Australian Disability Intermediaries Sector Report for 2020

Reducing the red tape

Disability Intermediaries Australia (DIA) has recently released their Australian Disability Intermediaries Sector Report for 2020. This report is designed to ensure that individuals with disability are able to access the services and supports they need while simplifying the process and reducing the red tape which can often prevent access.

There are currently more than 130,000 Australians who are being funded for Support Coordination. Furthermore, more than 120,000 Australians are utilising a Registered Plan Management Provider (RPMP).

As such, this sector report is significant—it gives Intermediary providers, such as Care Support Network, the information needed to continue to effectively support clients, while identifying inconsistencies and conflicts of interest within the NDIS system.

Key Findings of the DIA Report

The 2020 DIA Report was the first of its kind and is based on survey responses from 461 Intermediary service providers. The key findings of the report include:

  • Young woman in wheelchair working with a maleMore than $108 million has been invested in the Intermediaries Sector with a further $117 million reported to be invested over the next three years
  • Intermediary providers employ an approximate total of 24,560 FTE workers across the country, including 2,572 carers and 1,296 people with disability
  • 84% of Support Coordination and 74% of Plan Management survey respondents agree or strongly agree that the NDIS policy environment is unclear
  • 61% of respondents disagree or strongly disagree that the NDIS systems and processes work well, indicating that the administrative burden of the NDIS is frustrating to providers
  • On average, approximately 30 hours of Support Coordination is being funded in Participants’ NDIS plans; the DIA says that this should be the minimum and not the average
  • Recent announcements of the Digital Partnership Program, Annual Pricing Review consultation process and increased focus on reduction of operational backlogs has helped to improve Participants’ confidence in the NDIS

DIA conclude, however, that while there are still some challenges within the operation and policy environment of the NDIS, the Intermediary sector is responding accordingly and, in general, is able to meet Participant demand.

Furthermore, in 2020-2021, the DIA will:

  • Develop standards to support continued innovation and improvement while maintaining a base level of quality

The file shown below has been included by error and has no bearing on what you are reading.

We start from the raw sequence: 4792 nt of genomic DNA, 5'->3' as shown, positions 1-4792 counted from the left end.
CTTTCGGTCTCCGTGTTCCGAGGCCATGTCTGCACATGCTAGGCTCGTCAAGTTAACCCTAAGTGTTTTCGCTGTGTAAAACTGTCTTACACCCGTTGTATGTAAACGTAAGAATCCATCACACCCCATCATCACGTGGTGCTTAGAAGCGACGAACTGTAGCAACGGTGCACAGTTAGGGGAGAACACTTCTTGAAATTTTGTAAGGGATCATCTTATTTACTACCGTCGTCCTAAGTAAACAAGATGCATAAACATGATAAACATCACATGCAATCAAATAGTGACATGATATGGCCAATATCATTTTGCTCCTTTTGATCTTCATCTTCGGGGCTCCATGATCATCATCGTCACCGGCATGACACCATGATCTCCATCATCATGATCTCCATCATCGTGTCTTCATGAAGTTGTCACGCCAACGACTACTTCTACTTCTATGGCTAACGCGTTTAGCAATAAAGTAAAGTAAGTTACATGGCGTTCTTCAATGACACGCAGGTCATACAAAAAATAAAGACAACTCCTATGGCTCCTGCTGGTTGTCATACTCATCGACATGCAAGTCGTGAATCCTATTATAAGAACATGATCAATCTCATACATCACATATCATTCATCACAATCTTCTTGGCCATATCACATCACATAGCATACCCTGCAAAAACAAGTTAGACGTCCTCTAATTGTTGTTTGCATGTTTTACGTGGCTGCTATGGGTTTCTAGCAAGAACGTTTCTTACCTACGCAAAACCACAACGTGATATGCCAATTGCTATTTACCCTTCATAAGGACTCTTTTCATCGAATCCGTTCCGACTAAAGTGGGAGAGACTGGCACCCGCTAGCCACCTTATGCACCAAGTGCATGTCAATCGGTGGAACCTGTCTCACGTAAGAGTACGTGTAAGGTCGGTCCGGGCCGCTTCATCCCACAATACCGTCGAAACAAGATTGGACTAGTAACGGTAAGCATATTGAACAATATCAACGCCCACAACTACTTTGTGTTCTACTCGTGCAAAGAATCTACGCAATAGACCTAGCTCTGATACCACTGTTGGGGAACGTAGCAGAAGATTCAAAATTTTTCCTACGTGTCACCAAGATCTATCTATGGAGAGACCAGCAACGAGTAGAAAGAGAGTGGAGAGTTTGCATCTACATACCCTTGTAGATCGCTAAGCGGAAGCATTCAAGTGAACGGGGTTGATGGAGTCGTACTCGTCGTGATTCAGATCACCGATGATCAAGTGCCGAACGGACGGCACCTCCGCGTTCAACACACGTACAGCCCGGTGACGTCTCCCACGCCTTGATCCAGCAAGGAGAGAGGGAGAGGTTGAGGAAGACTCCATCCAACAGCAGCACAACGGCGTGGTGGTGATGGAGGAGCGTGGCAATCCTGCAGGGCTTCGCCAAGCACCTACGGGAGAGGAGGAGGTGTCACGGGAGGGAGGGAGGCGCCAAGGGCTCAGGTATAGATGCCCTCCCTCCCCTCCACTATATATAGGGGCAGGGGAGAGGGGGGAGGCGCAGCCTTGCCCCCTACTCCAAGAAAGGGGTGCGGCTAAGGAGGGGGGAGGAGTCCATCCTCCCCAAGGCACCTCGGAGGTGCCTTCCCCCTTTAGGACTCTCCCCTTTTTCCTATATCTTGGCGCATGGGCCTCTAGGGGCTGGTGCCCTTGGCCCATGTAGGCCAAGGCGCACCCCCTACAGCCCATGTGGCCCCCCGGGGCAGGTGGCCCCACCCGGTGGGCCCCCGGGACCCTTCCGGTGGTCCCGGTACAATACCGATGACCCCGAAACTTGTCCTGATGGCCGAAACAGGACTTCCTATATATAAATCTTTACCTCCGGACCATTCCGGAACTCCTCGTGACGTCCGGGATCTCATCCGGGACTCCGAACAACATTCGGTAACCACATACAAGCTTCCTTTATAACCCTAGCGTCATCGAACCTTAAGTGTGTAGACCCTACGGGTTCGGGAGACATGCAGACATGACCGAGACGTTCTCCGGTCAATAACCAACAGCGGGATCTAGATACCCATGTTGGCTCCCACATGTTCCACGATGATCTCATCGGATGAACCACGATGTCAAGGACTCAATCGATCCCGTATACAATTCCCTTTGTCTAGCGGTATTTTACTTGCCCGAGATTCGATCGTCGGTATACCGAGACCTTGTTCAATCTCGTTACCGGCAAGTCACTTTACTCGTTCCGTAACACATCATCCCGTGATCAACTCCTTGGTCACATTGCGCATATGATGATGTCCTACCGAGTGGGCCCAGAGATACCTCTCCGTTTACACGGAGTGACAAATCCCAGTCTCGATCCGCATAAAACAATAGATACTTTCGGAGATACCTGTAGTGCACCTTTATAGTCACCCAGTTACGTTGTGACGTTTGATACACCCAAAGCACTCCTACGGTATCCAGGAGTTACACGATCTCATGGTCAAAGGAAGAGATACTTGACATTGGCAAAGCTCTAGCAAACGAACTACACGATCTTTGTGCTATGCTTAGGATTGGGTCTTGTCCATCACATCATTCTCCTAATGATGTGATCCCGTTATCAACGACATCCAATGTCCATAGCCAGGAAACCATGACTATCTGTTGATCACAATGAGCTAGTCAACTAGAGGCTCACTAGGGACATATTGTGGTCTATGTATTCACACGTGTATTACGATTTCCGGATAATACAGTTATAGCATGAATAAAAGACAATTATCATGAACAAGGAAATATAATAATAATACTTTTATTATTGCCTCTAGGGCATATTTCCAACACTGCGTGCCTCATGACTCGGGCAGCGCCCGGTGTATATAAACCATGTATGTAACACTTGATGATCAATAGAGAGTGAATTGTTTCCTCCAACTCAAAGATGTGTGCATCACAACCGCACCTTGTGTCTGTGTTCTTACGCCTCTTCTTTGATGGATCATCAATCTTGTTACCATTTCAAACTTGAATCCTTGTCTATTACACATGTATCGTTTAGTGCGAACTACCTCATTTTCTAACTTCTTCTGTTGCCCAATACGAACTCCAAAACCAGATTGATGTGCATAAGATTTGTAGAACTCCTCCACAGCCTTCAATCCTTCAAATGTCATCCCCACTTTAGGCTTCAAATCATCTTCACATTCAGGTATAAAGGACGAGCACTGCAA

• Work with the NDIA to improve its internal processes and policies
  • Work with the NDIS Quality and Safeguards Commission to improve Registration, audit and compliance requirements

Care Support Network’s Response

Care Support Network is incredibly proud to be a member of the DIA and strongly supports the work that it does for the Intermediary sector. We have also experienced first-hand many of the findings of the DIA Report.

For example, feedback from our clients and from the general disability sector suggests that there is a lot of uncertainty and lack of clarity around the NDIS. As such, those who utilise Plan Management and Support Coordination find that intermediary service providers are able to provide them with strong personal support and help them with the implementation and management of their NDIS plans. This is why the intermediary sector is vital to the success of the NDIS rollout.

Furthermore, research shows that many intermediary service providers are operating either at a loss or break-even. And yet, there is still a lot of ‘unbillable’ work that intermediary service providers are willing to do in order to assist their clients.

In the experience of Care Support Network, a minimum of 30 hours of Support Coordination is required to adequately fulfil the requirements of the Support Coordination role in order to be able to achieve the best outcomes for NDIS participants. Care Support Network supports the DIA in their lobbying to have a minimum of 30 hours set by the NDIA.

CSN also strongly supports the view of the DIA that there is a conflict of interest when direct service providers also provide intermediary services to NDIS participants.

Ultimately, CSN finds a lot of value in the DIA report and supports the DIA’s efforts to work with the NDIA to improve NDIS systems and processes.

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